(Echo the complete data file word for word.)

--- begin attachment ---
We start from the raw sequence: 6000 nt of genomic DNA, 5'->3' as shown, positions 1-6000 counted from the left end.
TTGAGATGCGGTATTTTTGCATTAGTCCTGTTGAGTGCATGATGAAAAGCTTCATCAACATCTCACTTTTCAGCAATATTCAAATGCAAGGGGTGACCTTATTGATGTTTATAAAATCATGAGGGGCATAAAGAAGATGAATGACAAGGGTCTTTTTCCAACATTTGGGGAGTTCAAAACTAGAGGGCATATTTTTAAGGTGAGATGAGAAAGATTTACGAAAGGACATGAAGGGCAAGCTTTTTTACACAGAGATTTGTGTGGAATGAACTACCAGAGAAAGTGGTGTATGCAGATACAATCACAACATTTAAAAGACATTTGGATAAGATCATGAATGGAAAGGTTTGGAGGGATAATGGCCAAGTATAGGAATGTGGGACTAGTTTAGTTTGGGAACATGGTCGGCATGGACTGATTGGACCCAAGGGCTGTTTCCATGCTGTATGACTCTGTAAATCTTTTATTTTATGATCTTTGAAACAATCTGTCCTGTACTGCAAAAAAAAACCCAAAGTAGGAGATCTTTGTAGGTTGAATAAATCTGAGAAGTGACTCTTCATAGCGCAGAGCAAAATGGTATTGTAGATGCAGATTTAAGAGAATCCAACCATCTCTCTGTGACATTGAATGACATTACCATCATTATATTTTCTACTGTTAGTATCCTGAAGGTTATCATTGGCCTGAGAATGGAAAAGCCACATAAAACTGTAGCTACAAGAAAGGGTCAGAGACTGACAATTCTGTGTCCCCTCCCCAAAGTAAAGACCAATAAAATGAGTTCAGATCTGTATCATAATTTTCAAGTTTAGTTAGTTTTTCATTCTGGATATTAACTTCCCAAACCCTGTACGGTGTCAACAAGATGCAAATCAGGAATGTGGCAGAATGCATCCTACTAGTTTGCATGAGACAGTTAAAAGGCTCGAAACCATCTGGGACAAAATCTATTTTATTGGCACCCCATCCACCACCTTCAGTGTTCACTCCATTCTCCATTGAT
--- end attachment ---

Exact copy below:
We start from the raw sequence: 6000 nt of genomic DNA, 5'->3' as shown, positions 1-6000 counted from the left end.
TTGAGATGCGGTATTTTTGCATTAGTCCTGTTGAGTGCATGATGAAAAGCTTCATCAACATCTCACTTTTCAGCAATATTCAAATGCAAGGGGTGACCTTATTGATGTTTATAAAATCATGAGGGGCATAAAGAAGATGAATGACAAGGGTCTTTTTCCAACATTTGGGGAGTTCAAAACTAGAGGGCATATTTTTAAGGTGAGATGAGAAAGATTTACGAAAGGACATGAAGGGCAAGCTTTTTTACACAGAGATTTGTGTGGAATGAACTACCAGAGAAAGTGGTGTATGCAGATACAATCACAACATTTAAAAGACATTTGGATAAGATCATGAATGGAAAGGTTTGGAGGGATAATGGCCAAGTATAGGAATGTGGGACTAGTTTAGTTTGGGAACATGGTCGGCATGGACTGATTGGACCCAAGGGCTGTTTCCATGCTGTATGACTCTGTAAATCTTTTATTTTATGATCTTTGAAACAATCTGTCCTGTACTGCAAAAAAAAACCCAAAGTAGGAGATCTTTGTAGGTTGAATAAATCTGAGAAGTGACTCTTCATAGCGCAGAGCAAAATGGTATTGTAGATGCAGATTTAAGAGAATCCAACCATCTCTCTGTGACATTGAATGACATTACCATCATTATATTTTCTACTGTTAGTATCCTGAAGGTTATCATTGGCCTGAGAATGGAAAAGCCACATAAAACTGTAGCTACAAGAAAGGGTCAGAGACTGACAATTCTGTGTCCCCTCCCCAAAGTAAAGACCAATAAAATGAGTTCAGATCTGTATCATAATTTTCAAGTTTAGTTAGTTTTTCATTCTGGATATTAACTTCCCAAACCCTGTACGGTGTCAACAAGATGCAAATCAGGAATGTGGCAGAATGCATCCTACTAGTTTGCATGAGACAGTTAAAAGGCTCGAAACCATCTGGGACAAAATCTATTTTATTGGCACCCCATCCACCACCTTCAGTGTTCACTCCATTCTCCATTGAT